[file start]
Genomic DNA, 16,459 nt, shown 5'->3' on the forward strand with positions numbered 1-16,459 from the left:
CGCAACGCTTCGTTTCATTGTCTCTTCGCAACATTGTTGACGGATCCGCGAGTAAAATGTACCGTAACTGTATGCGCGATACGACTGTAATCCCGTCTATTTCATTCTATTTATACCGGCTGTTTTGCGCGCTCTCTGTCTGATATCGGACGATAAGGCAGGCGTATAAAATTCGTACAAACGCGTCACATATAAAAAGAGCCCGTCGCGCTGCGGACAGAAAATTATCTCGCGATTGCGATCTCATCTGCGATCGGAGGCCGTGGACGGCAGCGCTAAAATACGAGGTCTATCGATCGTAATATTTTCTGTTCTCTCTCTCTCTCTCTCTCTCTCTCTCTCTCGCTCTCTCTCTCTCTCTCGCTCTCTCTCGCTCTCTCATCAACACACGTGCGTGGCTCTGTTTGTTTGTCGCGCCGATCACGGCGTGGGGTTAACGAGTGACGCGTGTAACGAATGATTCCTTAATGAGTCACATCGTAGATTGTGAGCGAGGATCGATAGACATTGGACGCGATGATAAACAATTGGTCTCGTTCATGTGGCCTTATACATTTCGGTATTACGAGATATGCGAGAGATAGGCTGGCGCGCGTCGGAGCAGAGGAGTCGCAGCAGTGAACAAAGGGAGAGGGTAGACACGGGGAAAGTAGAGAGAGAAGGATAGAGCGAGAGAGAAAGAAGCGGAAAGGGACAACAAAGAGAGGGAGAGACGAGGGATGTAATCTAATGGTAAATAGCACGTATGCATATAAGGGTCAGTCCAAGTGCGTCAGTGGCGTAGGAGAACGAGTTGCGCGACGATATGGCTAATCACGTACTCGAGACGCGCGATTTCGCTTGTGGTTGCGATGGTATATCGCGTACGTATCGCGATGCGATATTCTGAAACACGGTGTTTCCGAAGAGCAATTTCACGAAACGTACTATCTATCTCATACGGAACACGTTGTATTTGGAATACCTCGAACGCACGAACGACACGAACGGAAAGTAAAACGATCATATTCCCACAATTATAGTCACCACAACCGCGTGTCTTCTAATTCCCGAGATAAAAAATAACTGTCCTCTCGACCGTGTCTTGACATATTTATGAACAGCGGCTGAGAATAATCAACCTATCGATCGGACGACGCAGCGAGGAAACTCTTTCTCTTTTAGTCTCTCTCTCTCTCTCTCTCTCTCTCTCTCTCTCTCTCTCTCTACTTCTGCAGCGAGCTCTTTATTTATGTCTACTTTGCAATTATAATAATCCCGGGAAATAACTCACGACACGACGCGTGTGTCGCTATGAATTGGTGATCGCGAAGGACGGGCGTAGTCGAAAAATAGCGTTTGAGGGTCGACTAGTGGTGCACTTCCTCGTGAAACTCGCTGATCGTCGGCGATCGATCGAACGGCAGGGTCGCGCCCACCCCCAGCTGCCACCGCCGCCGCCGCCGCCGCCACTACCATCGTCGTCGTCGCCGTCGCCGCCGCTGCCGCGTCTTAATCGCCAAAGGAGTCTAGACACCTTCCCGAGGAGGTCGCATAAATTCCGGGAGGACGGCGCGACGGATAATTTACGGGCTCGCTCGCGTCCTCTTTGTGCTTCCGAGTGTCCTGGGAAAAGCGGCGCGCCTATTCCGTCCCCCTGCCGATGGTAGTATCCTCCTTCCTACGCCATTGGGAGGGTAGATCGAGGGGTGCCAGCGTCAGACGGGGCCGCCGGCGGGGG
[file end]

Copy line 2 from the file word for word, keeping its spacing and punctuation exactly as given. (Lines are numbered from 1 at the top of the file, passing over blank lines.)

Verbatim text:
CGCAACGCTTCGTTTCATTGTCTCTTCGCAACATTGTTGACGGATCCGCGAGTAAAATGTACCGTAACTGTATGCGCGATACGACTGTAATCCCGTCTATTTCATTCTATTTATACCGGCTGTTTTGCGCGCTCTCTGTCTGATATCGGACGATAAGGCAGGCGTATAAAATTCGTACAAACGCGTCACATATAAAAAGAGCCCGTCGCGCTGCGGACAGAAAATTATCTCGCGATTGCGATCTCATCTGCGATCGGAGGCCGTGGACGGCAGCGCTAAAATACGAGGTCTATCGATCGTAATATTTTCTGTTCTCTCTCTCTCTCTCTCTCTCTCTCTCTCTCGCTCTCTCTCTCTCTCTCGCTCTCTCTCGCTCTCTCATCAACACACGTGCGTGGCTCTGTTTGTTTGTCGCGCCGATCACGGCGTGGGGTTAACGAGTGACGCGTGTAACGAATGATTCCTTAATGAGTCACATCGTAGATTGTGAGCGAGGATCGATAGACATTGGACGCGATGATAAACAATTGGTCTCGTTCATGTGGCCTTATACATTTCGGTATTACGAGATATGCGAGAGATAGGCTGGCGCGCGTCGGAGCAGAGGAGTCGCAGCAGTGAACAAAGGGAGAGGGTAGACACGGGGAAAGTAGAGAGAGAAGGATAGAGCGAGAGAGAAAGAAGCGGAAAGGGACAACAAAGAGAGGGAGAGACGAGGGATGTAATCTAATGGTAAATAGCACGTATGCATATAAGGGTCAGTCCAAGTGCGTCAGTGGCGTAGGAGAACGAGTTGCGCGACGATATGGCTAATCACGTACTCGAGACGCGCGATTTCGCTTGTGGTTGCGATGGTATATCGCGTACGTATCGCGATGCGATATTCTGAAACACGGTGTTTCCGAAGAGCAATTTCACGAAACGTACTATCTATCTCATACGGAACACGTTGTATTTGGAATACCTCGAACGCACGAACGACACGAACGGAAAGTAAAACGATCATATTCCCACAATTATAGTCACCACAACCGCGTGTCTTCTAATTCCCGAGATAAAAAATAACTGTCCTCTCGACCGTGTCTTGACATATTTATGAACAGCGGCTGAGAATAATCAACCTATCGATCGGACGACGCAGCGAGGAAACTCTTTCTCTTTTAGTCTCTCTCTCTCTCTCTCTCTCTCTCTCTCTCTCTCTCTCTCTACTTCTGCAGCGAGCTCTTTATTTATGTCTACTTTGCAATTATAATAATCCCGGGAAATAACTCACGACACGACGCGTGTGTCGCTATGAATTGGTGATCGCGAAGGACGGGCGTAGTCGAAAAATAGCGTTTGAGGGTCGACTAGTGGTGCACTTCCTCGTGAAACTCGCTGATCGTCGGCGATCGATCGAACGGCAGGGTCGCGCCCACCCCCAGCTGCCACCGCCGCCGCCGCCGCCGCCACTACCATCGTCGTCGTCGCCGTCGCCGCCGCTGCCGCGTCTTAATCGCCAAAGGAGTCTAGACACCTTCCCGAGGAGGTCGCATAAATTCCGGGAGGACGGCGCGACGGATAATTTACGGGCTCGCTCGCGTCCTCTTTGTGCTTCCGAGTGTCCTGGGAAAAGCGGCGCGCCTATTCCGTCCCCCTGCCGATGGTAGTATCCTCCTTCCTACGCCATTGGGAGGGTAGATCGAGGGGTGCCAGCGTCAGACGGGGCCGCCGGCGGGGG